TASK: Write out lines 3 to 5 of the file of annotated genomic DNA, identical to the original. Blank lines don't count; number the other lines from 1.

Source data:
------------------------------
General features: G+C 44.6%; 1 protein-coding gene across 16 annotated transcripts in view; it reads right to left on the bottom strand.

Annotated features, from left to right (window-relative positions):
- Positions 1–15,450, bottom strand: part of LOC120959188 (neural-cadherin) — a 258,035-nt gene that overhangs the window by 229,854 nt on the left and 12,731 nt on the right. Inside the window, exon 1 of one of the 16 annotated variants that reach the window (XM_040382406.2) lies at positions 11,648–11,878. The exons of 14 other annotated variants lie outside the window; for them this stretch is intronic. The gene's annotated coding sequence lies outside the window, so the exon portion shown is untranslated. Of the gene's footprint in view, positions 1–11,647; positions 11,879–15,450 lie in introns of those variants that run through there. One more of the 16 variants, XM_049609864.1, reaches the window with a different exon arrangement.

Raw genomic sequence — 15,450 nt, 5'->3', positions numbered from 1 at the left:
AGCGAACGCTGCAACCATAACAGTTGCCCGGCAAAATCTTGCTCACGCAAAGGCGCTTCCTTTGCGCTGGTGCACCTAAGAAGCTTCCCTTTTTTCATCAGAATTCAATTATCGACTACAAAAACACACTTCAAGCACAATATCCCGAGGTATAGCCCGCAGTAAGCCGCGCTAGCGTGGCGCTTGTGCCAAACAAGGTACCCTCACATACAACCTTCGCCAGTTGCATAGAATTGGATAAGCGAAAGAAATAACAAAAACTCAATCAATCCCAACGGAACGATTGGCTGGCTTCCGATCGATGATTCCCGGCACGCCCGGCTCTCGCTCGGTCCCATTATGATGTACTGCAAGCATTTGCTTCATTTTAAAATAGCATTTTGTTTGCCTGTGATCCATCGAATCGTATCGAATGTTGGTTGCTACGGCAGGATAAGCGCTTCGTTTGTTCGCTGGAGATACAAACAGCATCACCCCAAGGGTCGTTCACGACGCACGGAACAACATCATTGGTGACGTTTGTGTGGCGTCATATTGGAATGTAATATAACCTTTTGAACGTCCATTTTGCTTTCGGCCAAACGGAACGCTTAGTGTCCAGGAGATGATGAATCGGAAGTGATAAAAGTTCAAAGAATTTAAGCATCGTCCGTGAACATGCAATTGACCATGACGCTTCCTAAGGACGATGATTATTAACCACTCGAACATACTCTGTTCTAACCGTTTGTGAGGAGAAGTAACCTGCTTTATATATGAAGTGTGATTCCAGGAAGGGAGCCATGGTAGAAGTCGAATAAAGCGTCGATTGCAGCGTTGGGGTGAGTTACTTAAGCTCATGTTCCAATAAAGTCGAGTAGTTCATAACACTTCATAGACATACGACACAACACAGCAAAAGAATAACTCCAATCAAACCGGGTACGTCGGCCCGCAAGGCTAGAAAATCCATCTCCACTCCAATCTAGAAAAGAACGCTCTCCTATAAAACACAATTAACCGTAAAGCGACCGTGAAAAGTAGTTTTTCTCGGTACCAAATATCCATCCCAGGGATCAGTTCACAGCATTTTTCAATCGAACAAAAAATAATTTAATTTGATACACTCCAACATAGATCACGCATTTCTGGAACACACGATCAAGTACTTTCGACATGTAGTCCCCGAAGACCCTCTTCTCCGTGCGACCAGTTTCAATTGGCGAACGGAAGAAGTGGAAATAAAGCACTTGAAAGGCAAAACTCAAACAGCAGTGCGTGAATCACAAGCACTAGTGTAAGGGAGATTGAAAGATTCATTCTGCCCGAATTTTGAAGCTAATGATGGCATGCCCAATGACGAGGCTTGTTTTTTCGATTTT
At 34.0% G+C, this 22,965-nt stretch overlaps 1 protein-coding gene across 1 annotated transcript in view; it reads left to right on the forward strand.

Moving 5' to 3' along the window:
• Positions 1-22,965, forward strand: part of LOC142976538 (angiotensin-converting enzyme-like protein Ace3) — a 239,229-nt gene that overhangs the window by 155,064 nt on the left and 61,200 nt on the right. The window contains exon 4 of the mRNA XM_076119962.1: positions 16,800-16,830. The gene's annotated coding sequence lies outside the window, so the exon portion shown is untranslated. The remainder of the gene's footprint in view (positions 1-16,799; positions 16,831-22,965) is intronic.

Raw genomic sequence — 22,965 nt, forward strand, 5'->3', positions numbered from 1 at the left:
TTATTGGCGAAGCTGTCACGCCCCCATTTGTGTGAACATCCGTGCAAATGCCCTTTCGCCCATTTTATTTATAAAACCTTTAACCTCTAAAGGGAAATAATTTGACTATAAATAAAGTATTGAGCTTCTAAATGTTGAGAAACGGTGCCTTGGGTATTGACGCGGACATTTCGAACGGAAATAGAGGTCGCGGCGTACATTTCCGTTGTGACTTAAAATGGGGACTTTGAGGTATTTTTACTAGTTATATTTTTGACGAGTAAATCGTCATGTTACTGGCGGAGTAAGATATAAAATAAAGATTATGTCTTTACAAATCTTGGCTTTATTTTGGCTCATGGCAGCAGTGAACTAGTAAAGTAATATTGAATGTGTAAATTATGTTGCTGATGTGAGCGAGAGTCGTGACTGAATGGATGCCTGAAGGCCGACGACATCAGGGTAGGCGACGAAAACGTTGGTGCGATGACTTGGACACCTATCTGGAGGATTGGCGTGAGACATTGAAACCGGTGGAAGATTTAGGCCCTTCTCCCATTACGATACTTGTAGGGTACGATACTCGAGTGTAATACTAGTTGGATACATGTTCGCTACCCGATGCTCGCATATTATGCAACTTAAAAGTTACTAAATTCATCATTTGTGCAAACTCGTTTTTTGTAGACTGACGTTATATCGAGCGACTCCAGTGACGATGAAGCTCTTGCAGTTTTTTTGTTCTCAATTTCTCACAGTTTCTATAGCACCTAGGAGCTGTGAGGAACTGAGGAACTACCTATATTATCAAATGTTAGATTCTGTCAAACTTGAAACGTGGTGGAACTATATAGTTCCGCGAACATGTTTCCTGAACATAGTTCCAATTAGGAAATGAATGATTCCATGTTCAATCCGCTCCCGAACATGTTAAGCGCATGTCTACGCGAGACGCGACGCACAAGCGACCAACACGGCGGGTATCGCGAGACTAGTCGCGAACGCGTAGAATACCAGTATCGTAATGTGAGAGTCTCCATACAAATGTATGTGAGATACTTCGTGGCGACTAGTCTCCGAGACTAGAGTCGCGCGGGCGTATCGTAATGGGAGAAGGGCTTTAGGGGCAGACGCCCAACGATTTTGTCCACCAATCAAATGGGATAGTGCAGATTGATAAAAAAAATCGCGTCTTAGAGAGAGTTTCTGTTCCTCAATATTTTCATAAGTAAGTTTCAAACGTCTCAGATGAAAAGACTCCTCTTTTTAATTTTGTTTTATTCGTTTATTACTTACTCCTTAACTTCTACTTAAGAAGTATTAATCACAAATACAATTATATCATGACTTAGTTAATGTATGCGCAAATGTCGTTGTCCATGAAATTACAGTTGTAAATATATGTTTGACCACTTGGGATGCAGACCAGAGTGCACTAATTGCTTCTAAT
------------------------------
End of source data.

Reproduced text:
- Positions 1–15,450, bottom strand: part of LOC120959188 (neural-cadherin) — a 258,035-nt gene that overhangs the window by 229,854 nt on the left and 12,731 nt on the right. Inside the window, exon 1 of one of the 16 annotated variants that reach the window (XM_040382406.2) lies at positions 11,648–11,878. The exons of 14 other annotated variants lie outside the window; for them this stretch is intronic. The gene's annotated coding sequence lies outside the window, so the exon portion shown is untranslated. Of the gene's footprint in view, positions 1–11,647; positions 11,879–15,450 lie in introns of those variants that run through there. One more of the 16 variants, XM_049609864.1, reaches the window with a different exon arrangement.

Raw genomic sequence — 15,450 nt, 5'->3', positions numbered from 1 at the left:
AGCGAACGCTGCAACCATAACAGTTGCCCGGCAAAATCTTGCTCACGCAAAGGCGCTTCCTTTGCGCTGGTGCACCTAAGAAGCTTCCCTTTTTTCATCAGAATTCAATTATCGACTACAAAAACACACTTCAAGCACAATATCCCGAGGTATAGCCCGCAGTAAGCCGCGCTAGCGTGGCGCTTGTGCCAAACAAGGTACCCTCACATACAACCTTCGCCAGTTGCATAGAATTGGATAAGCGAAAGAAATAACAAAAACTCAATCAATCCCAACGGAACGATTGGCTGGCTTCCGATCGATGATTCCCGGCACGCCCGGCTCTCGCTCGGTCCCATTATGATGTACTGCAAGCATTTGCTTCATTTTAAAATAGCATTTTGTTTGCCTGTGATCCATCGAATCGTATCGAATGTTGGTTGCTACGGCAGGATAAGCGCTTCGTTTGTTCGCTGGAGATACAAACAGCATCACCCCAAGGGTCGTTCACGACGCACGGAACAACATCATTGGTGACGTTTGTGTGGCGTCATATTGGAATGTAATATAACCTTTTGAACGTCCATTTTGCTTTCGGCCAAACGGAACGCTTAGTGTCCAGGAGATGATGAATCGGAAGTGATAAAAGTTCAAAGAATTTAAGCATCGTCCGTGAACATGCAATTGACCATGACGCTTCCTAAGGACGATGATTATTAACCACTCGAACATACTCTGTTCTAACCGTTTGTGAGGAGAAGTAACCTGCTTTATATATGAAGTGTGATTCCAGGAAGGGAGCCATGGTAGAAGTCGAATAAAGCGTCGATTGCAGCGTTGGGGTGAGTTACTTAAGCTCATGTTCCAATAAAGTCGAGTAGTTCATAACACTTCATAGACATACGACACAACACAGCAAAAGAATAACTCCAATCAAACCGGGTACGTCGGCCCGCAAGGCTAGAAAATCCATCTCCACTCCAATCTAGAAAAGAACGCTCTCCTATAAAACACAATTAACCGTAAAGCGACCGTGAAAAGTAGTTTTTCTCGGTACCAAATATCCATCCCAGGGATCAGTTCACAGCATTTTTCAATCGAACAAAAAATAATTTAATTTGATACACTCCAACATAGATCACGCATTTCTGGAACACACGATCAAGTACTTTCGACATGTAGTCCCCGAAGACCCTCTTCTCCGTGCGACCAGTTTCAATTGGCGAACGGAAGAAGTGGAAATAAAGCACTTGAAAGGCAAAACTCAAACAGCAGTGCGTGAATCACAAGCACTAGTGTAAGGGAGATTGAAAGATTCATTCTGCCCGAATTTTGAAGCTAATGATGGCATGCCCAATGACGAGGCTTGTTTTTTCGATTTT